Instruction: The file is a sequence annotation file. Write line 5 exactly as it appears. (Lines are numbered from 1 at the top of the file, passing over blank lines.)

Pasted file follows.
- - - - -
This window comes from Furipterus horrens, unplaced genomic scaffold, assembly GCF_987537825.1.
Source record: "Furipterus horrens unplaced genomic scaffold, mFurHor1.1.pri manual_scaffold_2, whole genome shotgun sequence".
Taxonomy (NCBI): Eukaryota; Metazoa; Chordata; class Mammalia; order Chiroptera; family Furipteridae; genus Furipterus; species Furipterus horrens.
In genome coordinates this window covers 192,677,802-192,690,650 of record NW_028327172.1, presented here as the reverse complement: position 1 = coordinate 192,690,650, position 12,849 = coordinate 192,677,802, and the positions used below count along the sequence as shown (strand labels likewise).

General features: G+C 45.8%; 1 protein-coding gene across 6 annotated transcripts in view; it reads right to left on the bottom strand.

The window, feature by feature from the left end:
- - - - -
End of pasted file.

General features: G+C 45.8%; 1 protein-coding gene across 6 annotated transcripts in view; it reads right to left on the bottom strand.